Date of this Version
Thesis (M.S.)—University of Nebraska—Lincoln, 1968. Department of Animal Science.
Two experiments were conducted with a total of 110 Yorkshire x Hampshire crossbred pigs to determine the effect of dietary levels and ratios of calcium and phosphorus on gain, feed intake, feed conversion, bone breaking strength (BKS), bone weight, percent bone ash and incidence of atrophic rhinitis (AR) in growing-finishing swine.
In the first experiment, 50 pigs averaging 27.4 kg of body weight were fed diets varying in calcium levels from 0.35% to 0.65% and in phosphorus from 0.65% to 1.40% of the diet.Sixty crossbred pigs were used in a second experiment to study performance of pigs fed diets varying in levels of phosphorus and amounts of inorganic phosphorus.Calcium was held constant at 0.35% in all diets. Phosphorus levels were increased in equal increments (0.10%) with inorganic phosphorus.
The results of these experiments show that calcium and phosphorus levels and ratios can vary considerably without significantly affecting daily gain and feed conversion of pigs.Levels and ratios of the two elements do affect bone formation as shown by BKS and bone weight data.In these experiments bone weight seemed to be nearly as good a measurement of bone formation as BKS strength.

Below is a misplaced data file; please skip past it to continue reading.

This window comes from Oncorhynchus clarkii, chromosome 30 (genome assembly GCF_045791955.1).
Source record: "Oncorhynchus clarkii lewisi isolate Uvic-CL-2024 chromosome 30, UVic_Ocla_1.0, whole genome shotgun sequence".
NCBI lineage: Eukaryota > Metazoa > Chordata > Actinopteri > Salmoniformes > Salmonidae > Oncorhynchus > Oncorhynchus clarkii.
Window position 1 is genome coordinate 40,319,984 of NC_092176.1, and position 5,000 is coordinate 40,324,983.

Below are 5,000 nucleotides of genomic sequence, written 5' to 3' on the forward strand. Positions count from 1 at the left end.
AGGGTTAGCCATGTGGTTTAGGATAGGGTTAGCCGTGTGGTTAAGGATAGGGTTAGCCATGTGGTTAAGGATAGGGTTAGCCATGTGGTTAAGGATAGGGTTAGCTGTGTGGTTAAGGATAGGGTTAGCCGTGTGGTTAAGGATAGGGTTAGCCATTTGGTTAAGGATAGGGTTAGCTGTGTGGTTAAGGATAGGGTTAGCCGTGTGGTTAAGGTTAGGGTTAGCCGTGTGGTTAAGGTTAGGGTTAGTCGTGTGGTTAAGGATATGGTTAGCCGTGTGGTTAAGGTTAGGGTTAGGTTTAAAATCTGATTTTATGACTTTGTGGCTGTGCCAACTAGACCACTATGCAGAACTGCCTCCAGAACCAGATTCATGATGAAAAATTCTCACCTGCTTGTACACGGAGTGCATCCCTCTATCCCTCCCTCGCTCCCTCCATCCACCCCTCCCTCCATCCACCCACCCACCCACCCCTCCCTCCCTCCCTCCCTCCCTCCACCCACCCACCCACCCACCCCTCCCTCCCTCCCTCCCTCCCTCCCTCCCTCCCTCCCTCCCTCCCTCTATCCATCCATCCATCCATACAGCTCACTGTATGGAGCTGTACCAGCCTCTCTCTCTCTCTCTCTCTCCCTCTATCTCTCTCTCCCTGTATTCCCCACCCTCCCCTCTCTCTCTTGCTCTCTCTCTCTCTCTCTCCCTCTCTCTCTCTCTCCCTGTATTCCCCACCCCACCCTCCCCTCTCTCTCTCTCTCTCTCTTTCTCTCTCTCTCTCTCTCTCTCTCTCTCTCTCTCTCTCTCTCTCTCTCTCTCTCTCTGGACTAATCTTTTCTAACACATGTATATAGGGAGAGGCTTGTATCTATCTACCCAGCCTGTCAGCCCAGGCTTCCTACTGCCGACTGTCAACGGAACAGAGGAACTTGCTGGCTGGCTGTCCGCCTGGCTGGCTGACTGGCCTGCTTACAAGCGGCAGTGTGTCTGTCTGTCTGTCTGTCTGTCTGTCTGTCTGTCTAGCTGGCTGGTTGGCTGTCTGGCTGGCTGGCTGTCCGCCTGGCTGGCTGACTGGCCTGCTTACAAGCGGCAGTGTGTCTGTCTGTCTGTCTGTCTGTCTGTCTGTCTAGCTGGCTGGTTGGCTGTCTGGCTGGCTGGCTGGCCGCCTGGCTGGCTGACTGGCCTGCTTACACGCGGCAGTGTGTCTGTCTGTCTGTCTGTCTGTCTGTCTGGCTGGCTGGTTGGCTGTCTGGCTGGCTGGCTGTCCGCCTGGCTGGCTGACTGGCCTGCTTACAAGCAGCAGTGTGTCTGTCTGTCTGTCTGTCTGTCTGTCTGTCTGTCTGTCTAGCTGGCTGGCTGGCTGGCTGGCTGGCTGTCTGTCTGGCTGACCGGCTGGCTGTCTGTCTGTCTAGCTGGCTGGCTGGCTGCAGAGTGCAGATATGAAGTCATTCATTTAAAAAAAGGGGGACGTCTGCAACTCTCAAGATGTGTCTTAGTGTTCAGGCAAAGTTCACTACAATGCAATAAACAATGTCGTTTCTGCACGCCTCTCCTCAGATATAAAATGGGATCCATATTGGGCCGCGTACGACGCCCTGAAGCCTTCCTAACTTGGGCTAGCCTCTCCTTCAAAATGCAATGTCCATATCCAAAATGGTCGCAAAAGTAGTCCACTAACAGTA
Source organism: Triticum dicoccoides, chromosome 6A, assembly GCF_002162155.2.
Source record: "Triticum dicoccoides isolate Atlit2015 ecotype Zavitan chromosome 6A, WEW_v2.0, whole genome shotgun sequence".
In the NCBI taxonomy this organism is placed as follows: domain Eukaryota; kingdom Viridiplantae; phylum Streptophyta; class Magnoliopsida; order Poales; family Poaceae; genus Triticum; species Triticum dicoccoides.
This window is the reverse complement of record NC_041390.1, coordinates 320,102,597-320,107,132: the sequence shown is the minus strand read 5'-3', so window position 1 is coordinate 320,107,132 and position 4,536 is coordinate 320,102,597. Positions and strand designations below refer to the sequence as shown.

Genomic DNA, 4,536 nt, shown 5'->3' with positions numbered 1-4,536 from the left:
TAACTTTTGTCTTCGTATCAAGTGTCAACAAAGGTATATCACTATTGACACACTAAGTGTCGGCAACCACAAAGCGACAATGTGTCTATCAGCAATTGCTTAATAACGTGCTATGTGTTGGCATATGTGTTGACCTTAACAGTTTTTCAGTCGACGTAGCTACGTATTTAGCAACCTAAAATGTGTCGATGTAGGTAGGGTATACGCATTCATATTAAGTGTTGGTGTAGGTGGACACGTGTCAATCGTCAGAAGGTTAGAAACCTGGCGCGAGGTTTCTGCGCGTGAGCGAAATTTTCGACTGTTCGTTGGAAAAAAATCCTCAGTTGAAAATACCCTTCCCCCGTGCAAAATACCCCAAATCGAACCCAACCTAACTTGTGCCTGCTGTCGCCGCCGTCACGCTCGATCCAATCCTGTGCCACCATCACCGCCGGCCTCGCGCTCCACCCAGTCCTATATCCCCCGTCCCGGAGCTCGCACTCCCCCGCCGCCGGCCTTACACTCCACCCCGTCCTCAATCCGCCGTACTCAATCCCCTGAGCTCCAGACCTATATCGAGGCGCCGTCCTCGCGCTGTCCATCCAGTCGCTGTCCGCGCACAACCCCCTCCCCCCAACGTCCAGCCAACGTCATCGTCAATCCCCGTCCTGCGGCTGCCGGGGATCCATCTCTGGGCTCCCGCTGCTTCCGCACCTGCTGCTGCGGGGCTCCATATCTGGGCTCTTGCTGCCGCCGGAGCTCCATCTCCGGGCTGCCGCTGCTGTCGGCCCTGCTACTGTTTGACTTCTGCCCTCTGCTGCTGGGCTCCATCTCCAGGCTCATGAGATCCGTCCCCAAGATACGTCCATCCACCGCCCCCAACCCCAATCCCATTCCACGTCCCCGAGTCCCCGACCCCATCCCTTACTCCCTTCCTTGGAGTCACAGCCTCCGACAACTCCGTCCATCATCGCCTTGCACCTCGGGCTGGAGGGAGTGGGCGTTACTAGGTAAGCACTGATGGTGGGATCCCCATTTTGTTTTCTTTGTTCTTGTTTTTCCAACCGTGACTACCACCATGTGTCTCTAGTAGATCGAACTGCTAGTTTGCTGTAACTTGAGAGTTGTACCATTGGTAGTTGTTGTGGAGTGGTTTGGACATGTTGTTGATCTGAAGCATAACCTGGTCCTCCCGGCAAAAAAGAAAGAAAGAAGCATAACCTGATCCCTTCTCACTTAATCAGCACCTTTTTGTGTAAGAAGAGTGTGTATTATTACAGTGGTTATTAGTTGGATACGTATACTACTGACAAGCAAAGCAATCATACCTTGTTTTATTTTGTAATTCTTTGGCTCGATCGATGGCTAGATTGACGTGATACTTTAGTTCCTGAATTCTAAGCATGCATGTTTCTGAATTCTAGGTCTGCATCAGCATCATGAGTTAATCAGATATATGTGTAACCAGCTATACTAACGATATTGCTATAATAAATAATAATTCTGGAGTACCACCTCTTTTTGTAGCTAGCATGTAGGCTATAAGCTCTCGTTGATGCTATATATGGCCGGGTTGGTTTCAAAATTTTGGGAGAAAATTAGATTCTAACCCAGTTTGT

Increasing inorganic phosphorus levels in low calcium diets had a favorable effect on daily gain, feed intake, BKS and bone weight.
Within the levels and ratios of calcium and phosphorus studied, there was no relationship between dietary calcium and phosphorus and atrophic rhinitis in growing-finishing swine.
Advisor: E. R. Peo, Jr.